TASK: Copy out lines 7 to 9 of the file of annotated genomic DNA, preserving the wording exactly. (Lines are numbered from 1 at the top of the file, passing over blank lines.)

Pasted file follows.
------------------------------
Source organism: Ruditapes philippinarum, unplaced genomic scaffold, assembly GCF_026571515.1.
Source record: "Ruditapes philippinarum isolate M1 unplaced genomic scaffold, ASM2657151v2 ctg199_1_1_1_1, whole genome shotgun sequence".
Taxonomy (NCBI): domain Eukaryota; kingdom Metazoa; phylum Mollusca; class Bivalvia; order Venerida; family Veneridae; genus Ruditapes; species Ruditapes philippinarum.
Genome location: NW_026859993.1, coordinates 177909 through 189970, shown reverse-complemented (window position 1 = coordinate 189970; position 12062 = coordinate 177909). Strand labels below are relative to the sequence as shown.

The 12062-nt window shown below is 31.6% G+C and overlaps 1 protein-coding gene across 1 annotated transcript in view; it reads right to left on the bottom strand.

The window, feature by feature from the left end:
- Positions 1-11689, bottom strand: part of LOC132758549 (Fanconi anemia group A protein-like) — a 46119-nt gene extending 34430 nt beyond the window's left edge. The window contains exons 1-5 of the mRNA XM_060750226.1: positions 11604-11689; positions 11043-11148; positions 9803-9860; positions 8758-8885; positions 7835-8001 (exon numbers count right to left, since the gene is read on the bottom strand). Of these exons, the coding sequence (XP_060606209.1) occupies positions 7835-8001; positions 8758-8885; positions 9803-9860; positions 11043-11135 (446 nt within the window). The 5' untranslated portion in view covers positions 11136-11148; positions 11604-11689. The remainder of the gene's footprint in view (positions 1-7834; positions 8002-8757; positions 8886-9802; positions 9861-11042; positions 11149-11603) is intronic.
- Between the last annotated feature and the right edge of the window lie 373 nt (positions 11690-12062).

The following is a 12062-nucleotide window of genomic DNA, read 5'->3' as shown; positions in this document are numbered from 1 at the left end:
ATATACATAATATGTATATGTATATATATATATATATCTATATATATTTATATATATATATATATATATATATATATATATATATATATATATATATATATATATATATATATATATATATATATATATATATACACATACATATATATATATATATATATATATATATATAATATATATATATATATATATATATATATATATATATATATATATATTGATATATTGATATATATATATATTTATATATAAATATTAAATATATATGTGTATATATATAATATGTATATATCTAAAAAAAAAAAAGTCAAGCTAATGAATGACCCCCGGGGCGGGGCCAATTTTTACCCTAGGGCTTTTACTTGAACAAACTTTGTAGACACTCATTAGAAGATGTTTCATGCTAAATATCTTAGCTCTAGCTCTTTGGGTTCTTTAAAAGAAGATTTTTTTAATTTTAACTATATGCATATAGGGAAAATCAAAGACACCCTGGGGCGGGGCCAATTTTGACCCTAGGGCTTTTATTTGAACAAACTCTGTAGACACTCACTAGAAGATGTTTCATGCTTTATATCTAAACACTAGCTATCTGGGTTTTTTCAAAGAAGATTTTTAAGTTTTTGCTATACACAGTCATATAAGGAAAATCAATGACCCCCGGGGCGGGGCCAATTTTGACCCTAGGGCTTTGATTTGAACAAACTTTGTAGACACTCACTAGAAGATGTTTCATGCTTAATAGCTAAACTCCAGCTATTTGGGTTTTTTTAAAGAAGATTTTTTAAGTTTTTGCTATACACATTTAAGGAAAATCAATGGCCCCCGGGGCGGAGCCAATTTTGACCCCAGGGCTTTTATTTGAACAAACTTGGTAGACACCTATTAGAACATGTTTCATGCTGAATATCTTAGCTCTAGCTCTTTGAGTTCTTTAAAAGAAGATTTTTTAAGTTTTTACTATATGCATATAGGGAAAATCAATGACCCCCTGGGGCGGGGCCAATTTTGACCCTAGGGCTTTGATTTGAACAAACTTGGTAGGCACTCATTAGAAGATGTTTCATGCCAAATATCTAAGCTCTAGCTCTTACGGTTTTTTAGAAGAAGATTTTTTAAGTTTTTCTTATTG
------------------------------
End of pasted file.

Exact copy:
- Positions 1-11689, bottom strand: part of LOC132758549 (Fanconi anemia group A protein-like) — a 46119-nt gene extending 34430 nt beyond the window's left edge. The window contains exons 1-5 of the mRNA XM_060750226.1: positions 11604-11689; positions 11043-11148; positions 9803-9860; positions 8758-8885; positions 7835-8001 (exon numbers count right to left, since the gene is read on the bottom strand). Of these exons, the coding sequence (XP_060606209.1) occupies positions 7835-8001; positions 8758-8885; positions 9803-9860; positions 11043-11135 (446 nt within the window). The 5' untranslated portion in view covers positions 11136-11148; positions 11604-11689. The remainder of the gene's footprint in view (positions 1-7834; positions 8002-8757; positions 8886-9802; positions 9861-11042; positions 11149-11603) is intronic.
- Between the last annotated feature and the right edge of the window lie 373 nt (positions 11690-12062).

The following is a 12062-nucleotide window of genomic DNA, read 5'->3' as shown; positions in this document are numbered from 1 at the left end: